In Tyehimba Jess's Olio, a new book length performance of poetry, song, collage and art object, musical knowledge is channeled back to its source—before the wax cylinders of antiquated recording technology, before Alan Lomax and W.C. Handy, to the 19th century of black musicians. Jess's poetic concentration is so absolute, dithyrambic, multimodal, encyclopedic, that it defies categorization as much as the early music of gospel singers and jazz pioneers, blues artists and vaudeville performers he describes and celebrates. History as song; as expression; as freedom. That is, a living history that follows the great migration of African-Americans between the Civil War and World War I who undertook journeys across thousands of miles as well as musical history. The result is one of the most profound portraits I know of how artists have redefined their very being in the world[7]

Jess, though an author who has a voice that cannot be mistaken, acts more as a gentle tour guide through a period of black artistry that is often represented differently than it is here[8]

Poetry[edit]

Anthologies[edit]

Non-fiction[edit]

Awards[edit]

  • 2000 Duncan YMCA Writer's Voice Fellow
  • Illinois Arts Council Artist Roster
  • 2000 Illinois Arts Council Artist Fellowship
  • 2001 Chicago Sun Times Poetry Award.
  • 2001 Gwendolyn Brooks Open Mic Poetry Awards
  • 2001–2002 Ragdale Fellow
  • 2004 National Poetry Series
  • 2004 NEA grant[9]
  • 2006 Whiting Award[10]
  • 2007 Lannan residency[11]
  • 2017 Pulitzer Prize for Poetry
  • 2017 Anisfield-Wolf Book Award [12]

Reception[edit]

Tyehimba Jess ... coaxes an astonishingly rich world from the wood and steel scraps of the life he finds before him. He chronicles the story of Leadbelly — the killer, the lover, the victim, the son, the greatest bluesman of his time—and he has the chops to animate this complex man.[13]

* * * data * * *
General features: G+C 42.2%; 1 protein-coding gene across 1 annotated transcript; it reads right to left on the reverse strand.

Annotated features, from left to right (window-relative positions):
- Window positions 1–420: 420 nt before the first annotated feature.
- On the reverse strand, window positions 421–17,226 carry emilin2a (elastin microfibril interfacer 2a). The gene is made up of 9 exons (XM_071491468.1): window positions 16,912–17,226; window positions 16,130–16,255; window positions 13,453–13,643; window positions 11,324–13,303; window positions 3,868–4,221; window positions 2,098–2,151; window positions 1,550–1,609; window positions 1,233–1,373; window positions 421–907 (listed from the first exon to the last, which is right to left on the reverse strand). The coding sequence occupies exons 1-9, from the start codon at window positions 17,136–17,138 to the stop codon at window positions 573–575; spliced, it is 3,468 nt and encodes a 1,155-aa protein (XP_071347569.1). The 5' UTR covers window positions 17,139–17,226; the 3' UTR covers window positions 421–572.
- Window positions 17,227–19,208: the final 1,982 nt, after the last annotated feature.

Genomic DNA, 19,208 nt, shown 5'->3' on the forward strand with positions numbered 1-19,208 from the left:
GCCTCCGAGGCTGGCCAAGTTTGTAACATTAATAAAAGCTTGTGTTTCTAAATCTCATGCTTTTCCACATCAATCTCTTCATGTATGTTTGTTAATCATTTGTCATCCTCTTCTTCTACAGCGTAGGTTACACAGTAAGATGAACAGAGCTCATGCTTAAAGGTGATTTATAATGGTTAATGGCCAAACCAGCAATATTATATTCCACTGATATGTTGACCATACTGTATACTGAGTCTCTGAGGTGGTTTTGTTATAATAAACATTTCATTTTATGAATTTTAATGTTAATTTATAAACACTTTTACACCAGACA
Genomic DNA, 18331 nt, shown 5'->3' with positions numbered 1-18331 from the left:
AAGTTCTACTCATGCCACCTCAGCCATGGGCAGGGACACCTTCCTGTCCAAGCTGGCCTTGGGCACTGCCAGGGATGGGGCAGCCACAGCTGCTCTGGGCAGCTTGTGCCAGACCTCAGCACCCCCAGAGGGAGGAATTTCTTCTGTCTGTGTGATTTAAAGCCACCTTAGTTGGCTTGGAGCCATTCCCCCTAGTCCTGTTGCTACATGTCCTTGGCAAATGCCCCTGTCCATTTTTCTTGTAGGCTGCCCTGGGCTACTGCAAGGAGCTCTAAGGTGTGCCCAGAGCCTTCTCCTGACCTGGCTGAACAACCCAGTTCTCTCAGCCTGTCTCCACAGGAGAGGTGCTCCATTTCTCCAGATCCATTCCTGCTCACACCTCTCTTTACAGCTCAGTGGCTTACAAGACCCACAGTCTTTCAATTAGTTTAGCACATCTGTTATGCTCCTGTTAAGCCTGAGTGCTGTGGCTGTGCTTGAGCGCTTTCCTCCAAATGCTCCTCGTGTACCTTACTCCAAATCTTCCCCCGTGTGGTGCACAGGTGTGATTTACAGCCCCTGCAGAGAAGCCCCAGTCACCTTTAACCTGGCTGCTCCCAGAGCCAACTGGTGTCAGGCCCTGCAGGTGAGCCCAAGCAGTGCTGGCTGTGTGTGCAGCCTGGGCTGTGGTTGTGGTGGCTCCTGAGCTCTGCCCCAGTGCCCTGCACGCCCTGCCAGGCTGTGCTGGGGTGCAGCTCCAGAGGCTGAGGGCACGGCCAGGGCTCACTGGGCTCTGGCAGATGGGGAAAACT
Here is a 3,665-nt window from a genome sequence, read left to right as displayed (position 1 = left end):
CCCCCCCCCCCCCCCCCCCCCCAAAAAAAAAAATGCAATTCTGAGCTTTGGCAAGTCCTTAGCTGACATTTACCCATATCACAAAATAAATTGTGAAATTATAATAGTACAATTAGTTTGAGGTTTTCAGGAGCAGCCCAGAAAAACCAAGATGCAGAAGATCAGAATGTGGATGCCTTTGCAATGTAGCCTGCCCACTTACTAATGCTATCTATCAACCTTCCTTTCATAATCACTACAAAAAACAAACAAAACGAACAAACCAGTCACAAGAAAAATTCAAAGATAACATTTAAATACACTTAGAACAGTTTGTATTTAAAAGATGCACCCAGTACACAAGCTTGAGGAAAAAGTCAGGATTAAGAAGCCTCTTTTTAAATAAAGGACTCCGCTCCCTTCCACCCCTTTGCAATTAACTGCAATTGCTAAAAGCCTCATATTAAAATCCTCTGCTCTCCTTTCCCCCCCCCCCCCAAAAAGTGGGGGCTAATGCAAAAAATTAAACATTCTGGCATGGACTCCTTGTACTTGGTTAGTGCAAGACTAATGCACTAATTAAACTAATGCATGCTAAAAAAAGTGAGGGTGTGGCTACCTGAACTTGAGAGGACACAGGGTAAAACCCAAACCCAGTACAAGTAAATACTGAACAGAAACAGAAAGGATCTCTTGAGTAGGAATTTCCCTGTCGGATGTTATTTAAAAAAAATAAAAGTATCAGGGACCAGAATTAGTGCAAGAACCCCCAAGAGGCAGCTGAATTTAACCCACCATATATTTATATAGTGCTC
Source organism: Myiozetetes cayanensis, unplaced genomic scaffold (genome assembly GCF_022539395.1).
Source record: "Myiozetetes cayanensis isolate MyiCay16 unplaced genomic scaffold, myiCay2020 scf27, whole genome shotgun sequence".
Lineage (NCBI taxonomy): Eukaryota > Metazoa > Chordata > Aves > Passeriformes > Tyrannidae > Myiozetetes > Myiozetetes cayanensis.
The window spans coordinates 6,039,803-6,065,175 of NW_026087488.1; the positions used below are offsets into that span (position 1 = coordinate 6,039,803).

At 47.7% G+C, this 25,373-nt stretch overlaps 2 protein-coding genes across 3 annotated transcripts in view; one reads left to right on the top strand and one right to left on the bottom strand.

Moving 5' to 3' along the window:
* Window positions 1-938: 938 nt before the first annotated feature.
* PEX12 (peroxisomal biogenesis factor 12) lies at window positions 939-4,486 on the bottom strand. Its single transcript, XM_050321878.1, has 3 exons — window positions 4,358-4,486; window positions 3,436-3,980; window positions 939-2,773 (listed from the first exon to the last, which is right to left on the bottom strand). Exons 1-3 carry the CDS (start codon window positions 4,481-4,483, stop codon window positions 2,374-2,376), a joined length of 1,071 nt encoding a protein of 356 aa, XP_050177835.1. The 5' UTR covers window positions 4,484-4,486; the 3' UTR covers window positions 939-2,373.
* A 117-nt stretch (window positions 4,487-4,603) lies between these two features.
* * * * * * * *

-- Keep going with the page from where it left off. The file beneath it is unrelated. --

Tyehimba Jess' latest collection, Olio, does and is so many different things that it distracts you from your preconceived notions about what poetry can be, what it can do, and, ultimately, what you think you know...Olio is and is not like any book you've seen before.[14]

References[edit]

  1. ^ a b c d e f g h Marsh, Michael (June 6, 2002). "Local Lit: Can Tyehimba Jess wake up the world?". Chicago Reader. Sun-Times Media, LLC. 
  2. ^ "2017 Pulitzer Prize Winners and Nominees". The Pulitzer Prizes. 2017. Retrieved 10 April 2017. 
  3. ^ "Tyehimba Jess". College of Staten Island. Retrieved April 10, 2017. 
  4. ^ Kelly, Brigit Pegeen. "Tyehimba Jess". Poetry Foundation. Retrieved April 11, 2017. 
  5. ^ "Olio, by Tyehimba Jess (Wave Books)". The Pulitzer Prizes. Retrieved April 11, 2017. 
  6. ^ "Olio by Tyehimba Jess | Wave Books". Wavepoetry.com. Retrieved April 11, 2017. 
  7. ^ "Tyehimba Jess on Excavating Popular Music Through Poetry | Literary Hub". Lithub.com. Retrieved February 14, 2017. 
  8. ^ "Olio by Tyehimba Jess". The Rumpus.net. April 6, 2016. Retrieved February 14, 2017. 
  9. ^ "Archived copy". Archived from the original on 2009-08-25. Retrieved 2009-08-16. 
  10. ^ "U. of I. poetry professor Tyehimba Jess wins Whiting Writers' Award". University of Illinois. Retrieved April 11, 2017. 
  11. ^ "Lannan Foundation". Lannan.org. Retrieved April 11, 2017. 
  12. ^ "Tyehimba Jess: Olio". The Anisfield-Wolf Book Awards. 2017. Retrieved June 12, 2017. 
  13. ^ Daniel, David (Spring 2006). "leadbelly, poems by Tyehimba Jess (Verse)". Ploughshares. Archived from the original on November 4, 2007. 
  14. ^ "Book Review: Olio". The Found Poetry Review. August 9, 2016. Retrieved April 11, 2017. 

External links[edit]